Before we talk about any rehearsal techniques, Remember! it will take time for the actors to have full control on their lines and to get to know each other, so You want to start it as soon as you can. Once you got most of your crew ready. Don’t just run into rehearsal. Before you start the rehearsal stage, you have to make sure you understood the script completely.

Preparing for rehearsal

Rehearsal is not only about rehearsing but also about preparing.  This is a stage where everybody can expose them.  Everyone can share experiences that relate to the film. Rehearsal is all about discipline, but you need to make sure the atmosphere will be also the kind that will promote creativity and exploration of the characters and their situations. This will be a great opportunity to check out the actor;s ideas. Encourage your actors to be creative and to try different ideas. This creative atmosphere can only be created if you’ll make them fill safe.

Working with the actors – Rehearsal techniques

The first step of rehearsal is learning the lines and making sure the actors are feeling comfortable with them.

After you established that, your next step will be to make sure the actors understand their characters “wants” in every scene.

Now you’ll need to play the full scene and then start to break it into beats. After all the beats are clear, play the scene again and see how it looks.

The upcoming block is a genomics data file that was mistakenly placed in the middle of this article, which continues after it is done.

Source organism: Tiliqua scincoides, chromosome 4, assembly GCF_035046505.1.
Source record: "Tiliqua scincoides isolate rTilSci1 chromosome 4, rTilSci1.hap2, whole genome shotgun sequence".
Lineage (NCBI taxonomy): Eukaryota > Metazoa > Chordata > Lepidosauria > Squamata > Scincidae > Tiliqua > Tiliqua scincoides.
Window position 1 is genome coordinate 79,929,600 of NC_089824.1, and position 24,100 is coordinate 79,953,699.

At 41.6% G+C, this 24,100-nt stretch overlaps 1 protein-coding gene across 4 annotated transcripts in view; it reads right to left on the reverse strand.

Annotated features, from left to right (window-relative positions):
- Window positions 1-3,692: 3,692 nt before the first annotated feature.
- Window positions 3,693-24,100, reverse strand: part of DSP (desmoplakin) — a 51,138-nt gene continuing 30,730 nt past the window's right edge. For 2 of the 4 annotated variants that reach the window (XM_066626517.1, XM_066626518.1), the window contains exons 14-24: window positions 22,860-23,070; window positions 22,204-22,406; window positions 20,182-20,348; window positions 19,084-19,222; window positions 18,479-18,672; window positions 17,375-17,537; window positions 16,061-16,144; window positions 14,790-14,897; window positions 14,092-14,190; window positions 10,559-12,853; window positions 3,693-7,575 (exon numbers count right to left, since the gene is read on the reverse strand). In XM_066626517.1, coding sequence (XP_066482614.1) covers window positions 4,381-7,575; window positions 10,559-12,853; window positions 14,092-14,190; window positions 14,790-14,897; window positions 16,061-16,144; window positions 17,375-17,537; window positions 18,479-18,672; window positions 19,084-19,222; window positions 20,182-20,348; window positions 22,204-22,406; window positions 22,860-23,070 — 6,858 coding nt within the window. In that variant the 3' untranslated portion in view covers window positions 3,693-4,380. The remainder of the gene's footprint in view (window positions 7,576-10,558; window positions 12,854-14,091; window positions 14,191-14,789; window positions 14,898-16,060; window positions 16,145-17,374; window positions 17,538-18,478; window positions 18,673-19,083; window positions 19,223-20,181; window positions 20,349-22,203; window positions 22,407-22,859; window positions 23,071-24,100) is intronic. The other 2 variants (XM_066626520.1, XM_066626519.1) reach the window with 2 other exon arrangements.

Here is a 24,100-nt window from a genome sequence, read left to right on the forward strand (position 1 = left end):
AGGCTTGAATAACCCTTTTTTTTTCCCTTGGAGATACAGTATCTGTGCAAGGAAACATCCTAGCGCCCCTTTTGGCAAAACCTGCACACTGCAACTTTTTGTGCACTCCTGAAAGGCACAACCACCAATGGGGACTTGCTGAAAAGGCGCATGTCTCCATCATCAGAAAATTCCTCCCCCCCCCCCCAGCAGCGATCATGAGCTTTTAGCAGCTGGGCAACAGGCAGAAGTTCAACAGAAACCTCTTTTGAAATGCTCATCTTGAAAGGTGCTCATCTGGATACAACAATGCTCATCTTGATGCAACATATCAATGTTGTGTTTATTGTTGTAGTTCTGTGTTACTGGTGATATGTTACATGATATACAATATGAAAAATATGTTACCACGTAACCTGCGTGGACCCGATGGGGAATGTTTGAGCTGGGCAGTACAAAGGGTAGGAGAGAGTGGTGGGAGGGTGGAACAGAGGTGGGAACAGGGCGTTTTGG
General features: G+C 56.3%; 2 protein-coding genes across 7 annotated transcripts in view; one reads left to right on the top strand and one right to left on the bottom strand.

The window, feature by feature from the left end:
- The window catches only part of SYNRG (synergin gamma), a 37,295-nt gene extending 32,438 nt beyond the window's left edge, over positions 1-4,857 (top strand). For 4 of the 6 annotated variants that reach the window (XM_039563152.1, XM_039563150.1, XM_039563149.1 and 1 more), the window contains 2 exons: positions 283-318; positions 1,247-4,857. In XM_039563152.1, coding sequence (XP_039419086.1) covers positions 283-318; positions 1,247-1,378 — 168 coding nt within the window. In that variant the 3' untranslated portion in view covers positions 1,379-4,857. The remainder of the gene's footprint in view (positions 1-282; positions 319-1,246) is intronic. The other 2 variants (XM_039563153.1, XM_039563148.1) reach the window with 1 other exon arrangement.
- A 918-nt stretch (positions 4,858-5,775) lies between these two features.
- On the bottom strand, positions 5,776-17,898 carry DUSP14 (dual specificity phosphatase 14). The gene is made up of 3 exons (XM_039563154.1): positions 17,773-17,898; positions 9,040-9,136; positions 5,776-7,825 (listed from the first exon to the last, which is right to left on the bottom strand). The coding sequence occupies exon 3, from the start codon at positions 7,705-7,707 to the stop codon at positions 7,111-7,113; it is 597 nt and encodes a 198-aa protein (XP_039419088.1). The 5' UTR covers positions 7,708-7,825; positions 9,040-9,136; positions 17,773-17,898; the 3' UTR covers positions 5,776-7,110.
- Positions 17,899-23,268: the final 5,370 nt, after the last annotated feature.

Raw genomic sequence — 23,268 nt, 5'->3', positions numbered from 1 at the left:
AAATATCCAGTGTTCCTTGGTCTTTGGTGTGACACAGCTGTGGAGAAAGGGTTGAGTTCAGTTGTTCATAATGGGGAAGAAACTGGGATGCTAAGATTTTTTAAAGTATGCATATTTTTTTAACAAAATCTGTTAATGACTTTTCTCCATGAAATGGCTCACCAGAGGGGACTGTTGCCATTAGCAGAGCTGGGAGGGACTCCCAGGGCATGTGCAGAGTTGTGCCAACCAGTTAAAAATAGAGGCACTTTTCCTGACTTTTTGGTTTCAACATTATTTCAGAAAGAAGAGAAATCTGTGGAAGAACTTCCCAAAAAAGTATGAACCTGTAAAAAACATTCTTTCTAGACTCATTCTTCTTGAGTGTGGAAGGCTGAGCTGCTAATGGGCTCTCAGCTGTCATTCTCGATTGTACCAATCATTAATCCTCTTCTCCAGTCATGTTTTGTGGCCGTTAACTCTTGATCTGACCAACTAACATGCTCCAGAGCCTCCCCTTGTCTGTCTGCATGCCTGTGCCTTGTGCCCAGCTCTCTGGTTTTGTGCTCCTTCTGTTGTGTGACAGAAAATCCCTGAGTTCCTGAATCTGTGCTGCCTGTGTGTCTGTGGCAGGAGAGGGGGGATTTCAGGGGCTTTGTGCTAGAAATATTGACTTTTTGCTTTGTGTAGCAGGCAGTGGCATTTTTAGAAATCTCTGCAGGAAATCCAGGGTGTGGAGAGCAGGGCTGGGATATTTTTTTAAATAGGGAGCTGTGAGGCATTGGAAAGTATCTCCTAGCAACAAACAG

Quick Tip
When you give direction to your actors, talk to their characters and ask them questions about it. This will help your actor to stay in character.

Correcting the actors

Be honest- If something the actor think or does, doesn’t seem right to you, let him know. Don’t be afraid to criticise. There is nothing worse for an actor, then to be sure he is on the right track and on the shooting day, to realise that he isn’t.

Fixing an actor’s work isn’t that hard. Simply make sure he understand the situation and his character’s need and objective.  Also, make sure your directions are clear. Don’t say stuff like “Do it again, only much more angry/sad/crazy”. When directing actors you should think about the actions that will describe what the character fills at the moment. Read the post on directing actors to fully understand the workflow with an actor.

Shooting the rehearsal

Doing rehearsals is all about coming prepared to the shootings.That’s why Some directors even like to shoot rehearsal (documentary style) in the locations of the set. Shooting the rehearsal is a great rehearsal technique because it will also help you think about the right shots for each scene. When you will watch the footage you shot at the rehearsal, new ideas will come up.

Improvisation in rehearsal

Improvisation is one of the best rehearsal techniques. Many directors like to be open for improvisations. I’ve talked about improvising in the post Tips for directing actors. Personally I believe that there needs to be a balanced between what is improvised and what is not. Improvisation simply gives you more options to work with. In the movie Waterfront, the part where Brando is pushing his brother’s gun away was an improvised gesture. That is a great gesture since it is followed by a great monologue from Brando.  There is no doubt as to how this small gesture helped the scene to become  one of the most classic scenes in cinema.

https://www.youtube.com/watch?v=m2e_Rd5Y8qw